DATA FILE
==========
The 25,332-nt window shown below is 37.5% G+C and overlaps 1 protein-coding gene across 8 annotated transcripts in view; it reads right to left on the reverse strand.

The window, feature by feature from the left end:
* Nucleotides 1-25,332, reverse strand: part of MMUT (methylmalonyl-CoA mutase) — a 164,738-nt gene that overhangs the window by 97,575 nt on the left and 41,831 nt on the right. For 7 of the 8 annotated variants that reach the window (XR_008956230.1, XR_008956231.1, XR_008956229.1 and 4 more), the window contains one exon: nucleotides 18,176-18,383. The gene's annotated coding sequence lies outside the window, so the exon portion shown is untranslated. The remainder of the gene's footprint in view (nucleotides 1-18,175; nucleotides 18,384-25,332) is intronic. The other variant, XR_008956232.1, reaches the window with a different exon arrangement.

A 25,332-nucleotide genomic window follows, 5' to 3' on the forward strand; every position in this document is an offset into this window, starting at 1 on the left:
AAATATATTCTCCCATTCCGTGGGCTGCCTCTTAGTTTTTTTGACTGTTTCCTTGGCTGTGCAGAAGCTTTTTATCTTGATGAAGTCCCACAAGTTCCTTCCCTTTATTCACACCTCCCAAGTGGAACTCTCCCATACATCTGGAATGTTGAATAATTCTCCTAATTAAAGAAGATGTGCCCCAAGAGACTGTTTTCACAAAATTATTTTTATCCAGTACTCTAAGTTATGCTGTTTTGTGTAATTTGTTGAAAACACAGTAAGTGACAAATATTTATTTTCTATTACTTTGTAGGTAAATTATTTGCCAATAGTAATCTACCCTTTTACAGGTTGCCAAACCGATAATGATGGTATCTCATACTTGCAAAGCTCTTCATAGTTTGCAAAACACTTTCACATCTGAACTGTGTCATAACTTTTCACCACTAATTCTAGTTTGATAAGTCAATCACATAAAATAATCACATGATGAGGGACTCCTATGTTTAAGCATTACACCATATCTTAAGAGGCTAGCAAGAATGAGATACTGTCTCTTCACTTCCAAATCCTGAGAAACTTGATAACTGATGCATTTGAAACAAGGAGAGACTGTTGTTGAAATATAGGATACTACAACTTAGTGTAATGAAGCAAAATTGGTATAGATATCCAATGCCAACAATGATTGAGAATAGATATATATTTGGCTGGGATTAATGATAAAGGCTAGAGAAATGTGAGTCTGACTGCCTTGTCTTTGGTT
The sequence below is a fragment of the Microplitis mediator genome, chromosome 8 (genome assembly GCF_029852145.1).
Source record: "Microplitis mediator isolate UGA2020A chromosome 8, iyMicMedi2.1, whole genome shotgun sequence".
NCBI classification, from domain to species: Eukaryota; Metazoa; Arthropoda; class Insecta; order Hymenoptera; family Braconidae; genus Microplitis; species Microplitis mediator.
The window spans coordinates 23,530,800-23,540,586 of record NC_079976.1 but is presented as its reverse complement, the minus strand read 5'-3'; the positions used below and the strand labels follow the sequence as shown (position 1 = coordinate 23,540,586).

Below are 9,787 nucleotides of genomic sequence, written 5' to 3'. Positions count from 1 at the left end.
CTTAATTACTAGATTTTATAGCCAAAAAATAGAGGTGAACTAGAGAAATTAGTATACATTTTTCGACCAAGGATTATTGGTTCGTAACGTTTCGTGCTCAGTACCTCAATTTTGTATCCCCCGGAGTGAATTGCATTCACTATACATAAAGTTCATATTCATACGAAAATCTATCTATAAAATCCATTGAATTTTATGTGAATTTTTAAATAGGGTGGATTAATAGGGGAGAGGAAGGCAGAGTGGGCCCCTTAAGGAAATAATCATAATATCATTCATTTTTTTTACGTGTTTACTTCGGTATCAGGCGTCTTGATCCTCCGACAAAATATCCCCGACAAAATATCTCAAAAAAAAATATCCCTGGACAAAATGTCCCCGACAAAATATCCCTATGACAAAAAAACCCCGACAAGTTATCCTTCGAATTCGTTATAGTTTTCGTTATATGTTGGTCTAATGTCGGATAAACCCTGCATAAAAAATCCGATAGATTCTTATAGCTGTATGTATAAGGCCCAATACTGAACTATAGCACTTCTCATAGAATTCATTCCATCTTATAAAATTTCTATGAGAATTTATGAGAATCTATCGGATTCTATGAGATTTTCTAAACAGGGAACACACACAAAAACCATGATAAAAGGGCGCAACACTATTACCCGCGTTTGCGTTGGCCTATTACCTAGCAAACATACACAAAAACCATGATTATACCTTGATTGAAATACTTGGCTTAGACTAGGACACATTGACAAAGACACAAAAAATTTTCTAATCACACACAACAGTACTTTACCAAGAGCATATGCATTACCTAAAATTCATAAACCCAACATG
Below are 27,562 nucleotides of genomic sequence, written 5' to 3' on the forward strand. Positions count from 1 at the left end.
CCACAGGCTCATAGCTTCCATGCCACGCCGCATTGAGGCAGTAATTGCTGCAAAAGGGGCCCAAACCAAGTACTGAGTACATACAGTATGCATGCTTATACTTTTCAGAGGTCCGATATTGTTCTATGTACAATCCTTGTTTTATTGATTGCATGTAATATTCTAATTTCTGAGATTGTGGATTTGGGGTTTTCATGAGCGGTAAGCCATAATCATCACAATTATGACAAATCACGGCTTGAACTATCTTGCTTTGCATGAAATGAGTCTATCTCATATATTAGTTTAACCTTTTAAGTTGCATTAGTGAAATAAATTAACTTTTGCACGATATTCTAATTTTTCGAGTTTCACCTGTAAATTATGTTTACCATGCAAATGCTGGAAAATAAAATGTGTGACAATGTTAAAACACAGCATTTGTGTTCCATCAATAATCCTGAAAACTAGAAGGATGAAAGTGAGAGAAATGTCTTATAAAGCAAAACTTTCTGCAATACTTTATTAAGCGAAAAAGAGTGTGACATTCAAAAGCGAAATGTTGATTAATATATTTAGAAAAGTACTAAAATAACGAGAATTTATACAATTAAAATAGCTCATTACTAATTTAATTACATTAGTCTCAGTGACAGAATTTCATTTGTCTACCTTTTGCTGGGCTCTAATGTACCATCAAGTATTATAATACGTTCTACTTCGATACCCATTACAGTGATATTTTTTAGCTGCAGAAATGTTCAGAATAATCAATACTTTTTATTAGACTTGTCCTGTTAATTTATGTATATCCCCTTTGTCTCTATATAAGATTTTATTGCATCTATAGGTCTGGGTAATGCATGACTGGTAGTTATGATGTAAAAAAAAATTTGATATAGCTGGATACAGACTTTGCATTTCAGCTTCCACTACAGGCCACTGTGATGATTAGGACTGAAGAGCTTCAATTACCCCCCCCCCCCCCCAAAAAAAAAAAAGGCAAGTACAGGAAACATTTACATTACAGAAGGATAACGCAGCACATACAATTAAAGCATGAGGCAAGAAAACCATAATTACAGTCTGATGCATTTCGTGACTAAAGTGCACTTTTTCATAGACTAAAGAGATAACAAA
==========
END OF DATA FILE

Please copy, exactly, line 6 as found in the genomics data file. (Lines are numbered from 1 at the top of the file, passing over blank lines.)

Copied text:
The sequence below is a fragment of the Microplitis mediator genome, chromosome 8 (genome assembly GCF_029852145.1).